California’s quitting smoking faster than the rest of the U.S.

California has been kicking its smoking habit far more successfully than the rest of America – and it may be due to more than four smokerdecades of antismoking state policies.

That’s according to a study published this week in the Journal of the American Medical Assn., in which a UC San Diego-led team mapped out the prevalence of smoking among high-intensity smokers (20 or more cigarettes per day), moderate-to-high-intensity smokers (10-19 cigarettes per day) and low-intensity smokers (0-9 cigarettes per day).

For all three smoking groups, California actually started out with slightly higher smoking rates in 1965 – 23.2% of adults were high-intensity smokers, for example, compared with 22.9% of the rest of the United States. By 2007, those rates had dropped to 2.6% in California and 7.2% in the greater U.S. This means California’s rate was slightly over 1/10 of its 1965 prevalence, but the rest of the U.S. was still nearly 1/3 of its original rate.

For those smokers in the mid-range, California still outpaced the rest of America, falling from 11.1% in 1965 to 3.4% in 2007. The rest of the U.S. dropped just from 10.5% to 5.4%. Smokers in the low range were already a relatively small population, and the differences weren’t dramatic: California fell from 7.1% to 5.3% and the other 49 states together fell from 7.0% to 5.3%.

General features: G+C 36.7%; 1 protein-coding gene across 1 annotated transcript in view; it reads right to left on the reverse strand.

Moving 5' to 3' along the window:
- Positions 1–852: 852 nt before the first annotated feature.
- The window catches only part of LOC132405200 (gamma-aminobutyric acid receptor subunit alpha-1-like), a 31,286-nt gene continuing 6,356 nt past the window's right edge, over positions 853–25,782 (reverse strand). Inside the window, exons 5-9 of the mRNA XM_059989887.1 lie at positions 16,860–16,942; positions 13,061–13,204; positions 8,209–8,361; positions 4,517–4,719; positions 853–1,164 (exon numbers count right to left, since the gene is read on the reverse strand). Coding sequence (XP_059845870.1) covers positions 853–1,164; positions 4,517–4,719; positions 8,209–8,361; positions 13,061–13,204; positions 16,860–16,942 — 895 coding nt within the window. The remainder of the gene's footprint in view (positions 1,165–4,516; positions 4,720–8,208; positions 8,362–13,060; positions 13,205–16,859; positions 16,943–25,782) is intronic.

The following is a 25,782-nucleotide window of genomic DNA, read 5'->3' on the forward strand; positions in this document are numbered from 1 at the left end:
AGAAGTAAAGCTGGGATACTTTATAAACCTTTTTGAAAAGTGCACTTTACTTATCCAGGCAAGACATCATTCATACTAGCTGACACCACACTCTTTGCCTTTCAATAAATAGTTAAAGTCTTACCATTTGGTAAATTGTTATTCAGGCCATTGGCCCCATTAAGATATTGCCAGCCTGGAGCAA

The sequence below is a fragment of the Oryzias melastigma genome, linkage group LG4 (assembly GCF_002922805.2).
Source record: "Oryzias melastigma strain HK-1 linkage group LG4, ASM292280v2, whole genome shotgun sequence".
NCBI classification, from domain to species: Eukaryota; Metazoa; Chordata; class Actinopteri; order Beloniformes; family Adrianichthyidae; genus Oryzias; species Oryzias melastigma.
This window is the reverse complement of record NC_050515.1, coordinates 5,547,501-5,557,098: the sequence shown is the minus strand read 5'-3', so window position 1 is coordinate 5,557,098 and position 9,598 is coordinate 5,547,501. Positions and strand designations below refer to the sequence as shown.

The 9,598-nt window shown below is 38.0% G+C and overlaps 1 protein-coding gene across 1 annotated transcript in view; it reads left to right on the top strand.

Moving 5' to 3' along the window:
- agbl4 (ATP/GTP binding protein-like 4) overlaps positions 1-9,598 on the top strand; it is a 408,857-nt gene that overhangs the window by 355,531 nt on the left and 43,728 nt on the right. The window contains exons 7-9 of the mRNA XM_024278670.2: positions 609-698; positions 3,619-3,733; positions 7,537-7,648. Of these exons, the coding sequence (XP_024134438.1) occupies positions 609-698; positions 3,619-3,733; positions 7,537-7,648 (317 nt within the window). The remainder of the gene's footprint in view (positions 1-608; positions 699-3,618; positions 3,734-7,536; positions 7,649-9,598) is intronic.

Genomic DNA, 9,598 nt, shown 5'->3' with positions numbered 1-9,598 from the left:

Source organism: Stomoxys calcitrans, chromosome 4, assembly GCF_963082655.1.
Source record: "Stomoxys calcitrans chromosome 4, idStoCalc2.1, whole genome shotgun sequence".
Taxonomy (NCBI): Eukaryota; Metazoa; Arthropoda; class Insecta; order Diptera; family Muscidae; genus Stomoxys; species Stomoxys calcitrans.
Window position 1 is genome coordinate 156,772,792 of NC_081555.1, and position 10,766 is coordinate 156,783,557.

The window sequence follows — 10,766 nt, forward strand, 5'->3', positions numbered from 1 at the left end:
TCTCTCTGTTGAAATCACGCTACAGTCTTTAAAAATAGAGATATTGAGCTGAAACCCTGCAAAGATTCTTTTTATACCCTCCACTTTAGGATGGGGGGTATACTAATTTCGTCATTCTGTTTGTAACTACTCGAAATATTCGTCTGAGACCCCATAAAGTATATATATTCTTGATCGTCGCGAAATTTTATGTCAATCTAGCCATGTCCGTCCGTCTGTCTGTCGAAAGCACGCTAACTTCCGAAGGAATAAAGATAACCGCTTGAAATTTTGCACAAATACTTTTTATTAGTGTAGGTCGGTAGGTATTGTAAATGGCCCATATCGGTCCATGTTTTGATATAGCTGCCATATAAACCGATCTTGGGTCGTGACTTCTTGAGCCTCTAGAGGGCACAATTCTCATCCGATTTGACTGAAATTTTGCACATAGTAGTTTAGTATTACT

What’s California doing differently? The authors point to the state’s tobacco-control programs.

“In 1968, California was the first state to aggressively raise its cigarette tax … [and] the first state to introduce an ongoing, well-funded comprehensive tobacco control program, which has been in place since 1989. Ordinances restricting cigarette smoking in the workplace were first introduced in California in 1976 and increased rapidly throughout the 1980s,” the authors write.

And, they write, lung cancer deaths, which peaked in California in 1987 at 109 for every 100,000 people, dropped to 77 per 100,000 in 2007. In the rest of the U.S., lung cancer deaths were still at 102 per 100,000 in 2007.

By Amina Khan, Los Angeles Times

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